YOUNG MEN from Tower Hamlets have completed the first stage of a journey towards a career in construction. They have undertaken pre-apprenticeship work placements with construction company Ballymore.
Tower Hamlets mayor John Biggs joined the apprentices on a Docklands bridge to mark the fact they are at a mid-way transition in gaining qualifications and seemed thoroughly delighted at their progress.
The students found their places with the assistance of WorkPath – the Council’s controversial new scheme for assisting residents to find work. The new Scheme follows in a long line of similar ones and has been introduced at the same time as the Council is planning to cut down spending on the Careers Service.
The construction sector has been a major employer in the borough for nearly 40 years and has often got by sourcing its employees from well outside East London, where there has been relatively little training for a sector with such a high demand for labour.
The young pre-apprentices served their apprenticeships with Ballymore, which is responsible for some of the large building projects now dominating Tower Hamlets. As part of gaining planning permission, building and development companies are required to make a positive contribution to local employment – so offering apprenticeships is a good way for companies to discharge some of that responsibility.
One of the local construction projects for which Ballymore is responsible is the City Island Development in Canning Town – which is where the pre-apprentices did their placements. The development has been criticised locally for only offering 104 affordable social rented flats and 15 affordable shared ownership properties. “Affordable” rents are very high, and this small number of properties will not make much dent in Tower Hamlets housing waiting list of over 20,000.
The pre-apprentices learned relevant skills including health and safety, manual handling and core building skills alongside the fundamentals of site and project management. They also learned about interview techniques for apprenticeship and job applications. All had been punctual and professional in their approach and gained crucial contacts and experience.
Tower Hamlets resident Tasharn Williams was one of the lucky lads to meet John Biggs. He said, “It’s been really good. We’ve done five courses for industry-recognised qualifications including manual handling; fire safety; first aid; the International Powered Access Federation (IPAF) qualification promoting safe use of powered access equipment; and the Construction Skills Certification Scheme (CSCS). It’s been really educational, and I hope to do bigger and better things working on site doing what I do best.”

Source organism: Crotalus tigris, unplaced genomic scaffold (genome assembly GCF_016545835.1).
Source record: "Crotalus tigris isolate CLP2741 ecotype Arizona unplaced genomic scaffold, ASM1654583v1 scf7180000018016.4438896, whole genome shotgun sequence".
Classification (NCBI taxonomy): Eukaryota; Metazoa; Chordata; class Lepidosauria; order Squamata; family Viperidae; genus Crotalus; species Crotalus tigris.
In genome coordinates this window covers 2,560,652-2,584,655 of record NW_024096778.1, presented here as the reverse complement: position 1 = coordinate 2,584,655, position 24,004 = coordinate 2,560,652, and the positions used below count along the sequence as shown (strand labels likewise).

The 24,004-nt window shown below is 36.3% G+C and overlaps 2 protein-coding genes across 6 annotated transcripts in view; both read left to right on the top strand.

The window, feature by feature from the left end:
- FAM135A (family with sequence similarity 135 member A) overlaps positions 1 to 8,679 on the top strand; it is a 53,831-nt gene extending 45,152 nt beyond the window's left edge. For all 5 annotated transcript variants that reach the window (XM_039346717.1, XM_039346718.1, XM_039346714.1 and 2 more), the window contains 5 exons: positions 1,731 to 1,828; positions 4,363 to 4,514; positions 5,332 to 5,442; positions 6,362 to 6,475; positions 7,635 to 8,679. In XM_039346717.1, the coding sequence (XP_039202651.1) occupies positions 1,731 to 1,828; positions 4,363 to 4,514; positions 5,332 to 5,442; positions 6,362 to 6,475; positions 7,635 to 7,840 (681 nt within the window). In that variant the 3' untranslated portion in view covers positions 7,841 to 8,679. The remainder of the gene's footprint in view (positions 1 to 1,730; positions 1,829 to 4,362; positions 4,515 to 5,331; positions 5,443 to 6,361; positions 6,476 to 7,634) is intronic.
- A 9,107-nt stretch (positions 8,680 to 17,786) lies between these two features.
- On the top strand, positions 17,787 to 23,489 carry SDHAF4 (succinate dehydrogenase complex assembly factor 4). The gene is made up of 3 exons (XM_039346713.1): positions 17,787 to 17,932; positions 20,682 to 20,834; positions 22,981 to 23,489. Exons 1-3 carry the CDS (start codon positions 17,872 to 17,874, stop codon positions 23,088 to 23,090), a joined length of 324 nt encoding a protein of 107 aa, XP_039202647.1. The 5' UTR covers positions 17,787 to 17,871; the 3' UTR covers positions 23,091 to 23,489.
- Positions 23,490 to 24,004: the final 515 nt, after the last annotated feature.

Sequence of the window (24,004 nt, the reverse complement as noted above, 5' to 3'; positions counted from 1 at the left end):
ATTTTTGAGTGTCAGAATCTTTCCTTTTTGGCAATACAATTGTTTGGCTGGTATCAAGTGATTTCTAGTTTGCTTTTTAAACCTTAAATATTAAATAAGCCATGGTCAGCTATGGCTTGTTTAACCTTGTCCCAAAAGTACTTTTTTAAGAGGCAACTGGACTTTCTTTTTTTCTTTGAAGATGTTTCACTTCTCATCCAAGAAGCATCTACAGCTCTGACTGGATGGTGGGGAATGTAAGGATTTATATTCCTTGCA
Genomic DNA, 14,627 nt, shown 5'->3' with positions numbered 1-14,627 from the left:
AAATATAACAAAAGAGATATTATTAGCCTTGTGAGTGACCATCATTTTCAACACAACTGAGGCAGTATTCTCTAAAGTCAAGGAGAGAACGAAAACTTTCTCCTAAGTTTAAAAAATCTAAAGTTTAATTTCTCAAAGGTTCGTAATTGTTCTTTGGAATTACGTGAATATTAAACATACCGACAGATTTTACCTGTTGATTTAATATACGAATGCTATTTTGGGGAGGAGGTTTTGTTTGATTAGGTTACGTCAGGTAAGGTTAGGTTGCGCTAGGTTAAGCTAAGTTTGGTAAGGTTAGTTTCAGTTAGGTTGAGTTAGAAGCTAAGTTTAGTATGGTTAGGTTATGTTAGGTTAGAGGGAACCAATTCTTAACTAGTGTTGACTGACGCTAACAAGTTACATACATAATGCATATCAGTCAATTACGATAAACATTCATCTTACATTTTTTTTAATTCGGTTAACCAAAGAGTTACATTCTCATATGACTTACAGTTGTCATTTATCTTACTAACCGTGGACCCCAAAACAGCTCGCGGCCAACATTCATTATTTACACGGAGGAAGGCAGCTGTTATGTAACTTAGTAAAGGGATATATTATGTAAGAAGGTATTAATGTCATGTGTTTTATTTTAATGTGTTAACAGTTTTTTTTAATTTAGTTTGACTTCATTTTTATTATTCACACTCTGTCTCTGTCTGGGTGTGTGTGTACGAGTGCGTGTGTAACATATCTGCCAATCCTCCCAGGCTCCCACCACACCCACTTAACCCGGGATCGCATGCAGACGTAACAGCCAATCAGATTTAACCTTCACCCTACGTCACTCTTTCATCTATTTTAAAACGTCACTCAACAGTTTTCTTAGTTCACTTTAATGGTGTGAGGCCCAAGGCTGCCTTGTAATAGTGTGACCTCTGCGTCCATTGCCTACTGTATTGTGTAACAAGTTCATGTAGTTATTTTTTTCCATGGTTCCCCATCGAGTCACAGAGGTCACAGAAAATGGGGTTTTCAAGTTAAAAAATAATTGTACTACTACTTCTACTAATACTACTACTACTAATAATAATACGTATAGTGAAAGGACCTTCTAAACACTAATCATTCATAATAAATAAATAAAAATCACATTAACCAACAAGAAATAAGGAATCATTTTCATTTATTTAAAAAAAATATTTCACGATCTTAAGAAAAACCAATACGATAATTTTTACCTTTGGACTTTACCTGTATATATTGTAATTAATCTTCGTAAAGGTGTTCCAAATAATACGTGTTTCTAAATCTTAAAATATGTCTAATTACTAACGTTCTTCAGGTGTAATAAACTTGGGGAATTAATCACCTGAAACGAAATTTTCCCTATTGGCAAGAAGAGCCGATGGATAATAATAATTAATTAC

Tower Hamlets Mayor John Biggs said: “WorkPath exists to link up the brilliant things happening in the borough with local residents utilising their skills to create opportunity. The eleven young people I’ve met have been a great example of that, and they have had great experiences. I know they will go on to successful careers in the industry and be ambassadors for others to follow.”
The Labour mayor did not comment on whether the pre-apprentices had had any talks about joining a trade union – something which many workers in the industry find offers vital protection.
Steven Tennant, Projects Director at the Ballymore Group, said: “By working with the local community on schemes such as this, we are helping to provide more accessible routes into the workplace, and ultimately bridge the ever-increasing skills gap we are seeing in the UK.” He did not comment on how much profit the Ballymore Group is making out of its various building projects in Tower Hamlets.
Councillor Joshua Peck, Cabinet Member for Work and Economic Growth said: “The application and work ethic shown by these young people sets them up for great possibilities in the construction industry and I wish them all the best in their aims of securing an apprenticeship. The exciting partnership, brokered via the WorkPath programme with Ballymore – one of the biggest developers in London, shows how the council is bringing opportunity and employment support to our residents”. Cllr Peck, who is thought to be standing down from the Council at the elections next May, did not comment on whether the Council will offer the “first eleven” any help in finding an apprenticeship so that they can gain a full qualification.